Shirley Pink, my friend in Adelaide, rings to tell me the tax forms for her mother have arrived from Holland. Her mother Irene is a war widow from WW2. Her Dutch husband was a pathfinder pilot, shot down somewhere over Russia 14 days before the war ended. I am immensely proud of the fact that Irene (now 96) still receives a most generous pension from the Dutch Government. The Tax forms are in Dutch so I do them for her each year as I have done for the past 20 odd years.

At the Surf Club, while doing my scheduled science reading, my son Jeroen phones from Alice Springs (NT, in the center of Australia). We discuss my forthcoming trip up North and I hear some good news (private). He is a loss assessor and working very hard. They have had lots of rain and storms in Darwin these last few months. He also tells me, in response to my question, that the Panorama in Alice Springs burned down a few years ago. What a shame, there are at the most only a dozen or so left in the World and this one was the only one in Australia.

It is one of those days that the Furstner family is spread all over the place. Jeroen in Alice Springs for a few days, his wife Lisa in Darwin, Babette is in Sydney, her partner Doug somewhere in India. My ex wife Antien is on Kangaroo Island (South of the Australian Continent) and my sister Wivica of course in South Germany's Black Forest. The only two close together are my brother Claus and I here on the Sunshine Coast, and he is not speaking to me. It sure is a funny world.

I am reflecting on the long struggle Schwarz and Green had to overcome public opinion to accept their String theory. This happens all the time. It happened to me too. Back in 1970 at an International Conference (in Perth, WA) I presented a new model of how the ultramafic rocks and their associated nickel ore deposits had formed in Western Australia. No, this was not possible, everybody said. The conditions would not allow it, etc. etc. Discussions, discussions. Ten years later at a repeat of the same Conference, it is crystal clear that my ideas now are accepted worldwide (without acknowledgement of course).   But these two examples are, in terms of their time lag, only small fry.

The Greek scientist Pythagoras constructed the first 7-tone scale, but it took 500 years before the Greeks started to use it with their modes. Their ears took so long to adjust to the arrival of the semitone in music.

Another Greek scientist first proposed the atom as the smallest building block (which could not be divided into smaller pieces) of matter. The idea was rejected and the science of chemistry became bogged down in the earth - fire - water - air concept for over 2000 years.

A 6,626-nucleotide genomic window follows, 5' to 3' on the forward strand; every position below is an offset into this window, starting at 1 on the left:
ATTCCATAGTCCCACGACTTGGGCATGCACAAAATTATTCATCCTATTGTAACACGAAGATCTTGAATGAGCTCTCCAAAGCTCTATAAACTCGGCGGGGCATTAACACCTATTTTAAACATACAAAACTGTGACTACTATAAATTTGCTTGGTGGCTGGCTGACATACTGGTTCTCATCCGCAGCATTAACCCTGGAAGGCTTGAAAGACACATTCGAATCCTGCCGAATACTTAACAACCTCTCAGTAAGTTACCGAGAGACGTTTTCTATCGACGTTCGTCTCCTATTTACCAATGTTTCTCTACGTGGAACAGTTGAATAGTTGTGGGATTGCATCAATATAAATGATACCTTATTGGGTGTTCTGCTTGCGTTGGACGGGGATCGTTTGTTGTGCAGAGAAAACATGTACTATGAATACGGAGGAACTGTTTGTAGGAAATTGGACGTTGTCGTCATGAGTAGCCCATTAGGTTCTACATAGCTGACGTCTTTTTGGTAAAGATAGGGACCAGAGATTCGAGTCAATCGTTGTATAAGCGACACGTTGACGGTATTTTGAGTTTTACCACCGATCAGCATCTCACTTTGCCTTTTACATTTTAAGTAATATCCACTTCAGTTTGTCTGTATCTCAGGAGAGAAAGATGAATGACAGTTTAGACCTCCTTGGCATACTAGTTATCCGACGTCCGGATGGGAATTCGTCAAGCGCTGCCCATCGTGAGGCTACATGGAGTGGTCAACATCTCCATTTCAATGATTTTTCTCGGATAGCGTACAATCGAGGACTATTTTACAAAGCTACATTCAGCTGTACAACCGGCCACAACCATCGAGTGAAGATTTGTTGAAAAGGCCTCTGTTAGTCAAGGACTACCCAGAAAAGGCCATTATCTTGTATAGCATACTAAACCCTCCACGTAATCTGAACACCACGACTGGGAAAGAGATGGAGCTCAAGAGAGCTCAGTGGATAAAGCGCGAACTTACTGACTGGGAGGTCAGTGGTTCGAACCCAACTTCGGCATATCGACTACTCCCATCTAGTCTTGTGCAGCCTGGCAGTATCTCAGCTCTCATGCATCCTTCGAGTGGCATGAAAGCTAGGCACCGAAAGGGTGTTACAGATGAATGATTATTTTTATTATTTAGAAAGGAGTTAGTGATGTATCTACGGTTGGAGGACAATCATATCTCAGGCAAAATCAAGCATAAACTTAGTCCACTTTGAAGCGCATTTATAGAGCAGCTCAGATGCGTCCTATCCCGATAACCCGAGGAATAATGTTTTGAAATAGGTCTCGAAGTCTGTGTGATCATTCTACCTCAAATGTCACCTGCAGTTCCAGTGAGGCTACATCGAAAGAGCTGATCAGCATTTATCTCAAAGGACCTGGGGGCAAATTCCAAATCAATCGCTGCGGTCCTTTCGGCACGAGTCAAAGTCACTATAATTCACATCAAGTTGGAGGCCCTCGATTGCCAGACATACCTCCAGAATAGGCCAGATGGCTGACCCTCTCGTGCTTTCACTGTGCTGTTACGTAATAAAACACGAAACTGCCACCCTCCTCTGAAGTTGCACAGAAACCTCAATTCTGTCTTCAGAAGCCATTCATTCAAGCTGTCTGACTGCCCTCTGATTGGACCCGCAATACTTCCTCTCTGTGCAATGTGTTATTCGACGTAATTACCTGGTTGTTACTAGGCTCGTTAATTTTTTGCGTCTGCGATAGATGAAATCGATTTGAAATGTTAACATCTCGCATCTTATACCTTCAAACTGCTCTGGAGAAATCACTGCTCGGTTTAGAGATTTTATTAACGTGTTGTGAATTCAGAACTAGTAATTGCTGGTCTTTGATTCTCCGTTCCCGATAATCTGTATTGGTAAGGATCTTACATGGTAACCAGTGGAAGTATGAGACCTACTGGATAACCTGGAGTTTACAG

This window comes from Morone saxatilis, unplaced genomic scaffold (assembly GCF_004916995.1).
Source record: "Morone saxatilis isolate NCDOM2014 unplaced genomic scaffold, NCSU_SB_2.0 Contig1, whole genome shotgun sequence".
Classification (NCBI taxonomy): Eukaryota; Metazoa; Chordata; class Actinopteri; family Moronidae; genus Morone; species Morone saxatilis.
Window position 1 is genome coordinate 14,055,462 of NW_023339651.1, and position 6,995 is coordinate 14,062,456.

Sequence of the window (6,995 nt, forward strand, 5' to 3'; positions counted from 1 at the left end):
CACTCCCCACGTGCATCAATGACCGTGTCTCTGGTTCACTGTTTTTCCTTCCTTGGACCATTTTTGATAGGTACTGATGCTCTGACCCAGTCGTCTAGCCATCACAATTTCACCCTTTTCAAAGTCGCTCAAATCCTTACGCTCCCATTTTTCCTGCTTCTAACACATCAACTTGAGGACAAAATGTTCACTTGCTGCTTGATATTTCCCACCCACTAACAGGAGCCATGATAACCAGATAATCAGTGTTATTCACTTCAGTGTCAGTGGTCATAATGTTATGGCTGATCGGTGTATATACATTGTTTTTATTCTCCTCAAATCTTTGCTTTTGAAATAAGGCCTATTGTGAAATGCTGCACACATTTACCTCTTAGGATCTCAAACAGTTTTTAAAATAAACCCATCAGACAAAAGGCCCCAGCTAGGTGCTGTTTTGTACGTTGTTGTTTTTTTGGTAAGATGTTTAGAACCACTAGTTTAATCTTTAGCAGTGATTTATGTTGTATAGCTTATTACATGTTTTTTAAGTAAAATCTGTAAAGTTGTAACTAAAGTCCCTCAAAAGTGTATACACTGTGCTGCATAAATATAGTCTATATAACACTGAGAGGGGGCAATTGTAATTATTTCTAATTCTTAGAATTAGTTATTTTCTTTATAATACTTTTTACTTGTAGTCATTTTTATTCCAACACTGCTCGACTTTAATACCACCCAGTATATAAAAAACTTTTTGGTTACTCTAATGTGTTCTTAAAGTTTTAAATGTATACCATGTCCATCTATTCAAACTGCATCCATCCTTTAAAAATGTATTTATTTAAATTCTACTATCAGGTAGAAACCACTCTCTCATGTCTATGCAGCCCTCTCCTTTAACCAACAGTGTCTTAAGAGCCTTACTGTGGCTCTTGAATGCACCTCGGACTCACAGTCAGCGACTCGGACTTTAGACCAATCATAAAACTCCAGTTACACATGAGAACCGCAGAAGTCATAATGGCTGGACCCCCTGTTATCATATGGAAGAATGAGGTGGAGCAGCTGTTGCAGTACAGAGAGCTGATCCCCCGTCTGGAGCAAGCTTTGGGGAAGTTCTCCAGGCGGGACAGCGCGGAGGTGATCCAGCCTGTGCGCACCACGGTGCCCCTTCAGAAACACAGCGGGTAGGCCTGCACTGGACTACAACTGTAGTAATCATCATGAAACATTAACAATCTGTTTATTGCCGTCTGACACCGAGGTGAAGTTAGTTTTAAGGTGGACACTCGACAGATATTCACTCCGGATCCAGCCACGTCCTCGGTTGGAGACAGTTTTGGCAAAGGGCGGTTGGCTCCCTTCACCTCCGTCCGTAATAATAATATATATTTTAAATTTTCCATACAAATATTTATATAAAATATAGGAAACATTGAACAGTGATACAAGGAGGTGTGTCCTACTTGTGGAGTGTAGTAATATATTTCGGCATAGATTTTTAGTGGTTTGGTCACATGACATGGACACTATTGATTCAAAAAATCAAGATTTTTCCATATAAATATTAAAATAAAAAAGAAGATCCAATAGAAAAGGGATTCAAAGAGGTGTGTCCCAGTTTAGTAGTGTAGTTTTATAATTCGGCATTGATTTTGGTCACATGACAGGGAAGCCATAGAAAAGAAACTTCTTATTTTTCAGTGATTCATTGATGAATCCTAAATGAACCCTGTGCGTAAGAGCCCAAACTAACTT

Yet another Greek philosopher stated that "If an ox could paint a picture, his God would look like an ox". But only now "has atheism become quite fashionable", as I read on the back cover of a book last week. Not so much "fashionable" I would suggest, as acceptable by the public. And that only in the more liberal minded Western world of course.

Despite all this, how good is it to have an independent mind, make your own discoveries, your own decisions in total freedom. Sure you make mistakes, are wrong sometimes. You accept that as part of the deal. But you are and remain uniquely yourself, not smothered by the grey faceless mediocre world of the majority.

Fried Cuttlefish balls In the evening I drive to Nambour for dinner at the Thai Parnit Restaurant. Stephen the owner, even shows clear signs that he actually remembers me, a huge step forward. I have as usual the fried cuttlefish balls as entree and this time the Thai noodles as main.
The car park behind the Restaurant is inclined and as I back out I slide onto another parked car. The other car looks undamaged and I drive away. Back home I check and notice that my plastic right rear light cover is broken. I watch TV for a while but don't feel happy about the situation. I ring Stephen at the Restaurant, tell him what happened and give him my name and phone number in case the other car was damaged. I don't believe so, but now feel much better. I have done the right thing.   A few years ago someone else drove into the back of my car. The dent is still there and annoys me every day. I don't want to do this to somebody else.

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Friday February 29, 2008 (bio, Darwin, camping, freedom, awareness, idea : tropics, equator, space time)

Freedom 6 continues from February 25
Upon arrival in Darwin in 2001 I first stayed with my son Jeroen. After about 3 months some tenants moved into my house in Nambour so I too could afford to rent somewhere. I found a lovely 1 bedroom unit in Elsey street, Parap. The street name was the same as my mother's, the famous Parap markets (every Saturday morning) where just around the corner and the Darwin Sailing Club too was only 500 meters away. So the location was ideal.

Rescue 1 and Sandy I soon became involved with the Darwin Sailing Club as a volunteer rescue crew member, helping out on the start boat (Sandy), operating the flag signals for starts and finishes for the yacht races every weekend. In due course I switched to the onshore Command Tower to process all race results on the computer, and the last few years I became OOD on occasions when Donnie the Sailing Manager was unable to run the races himself.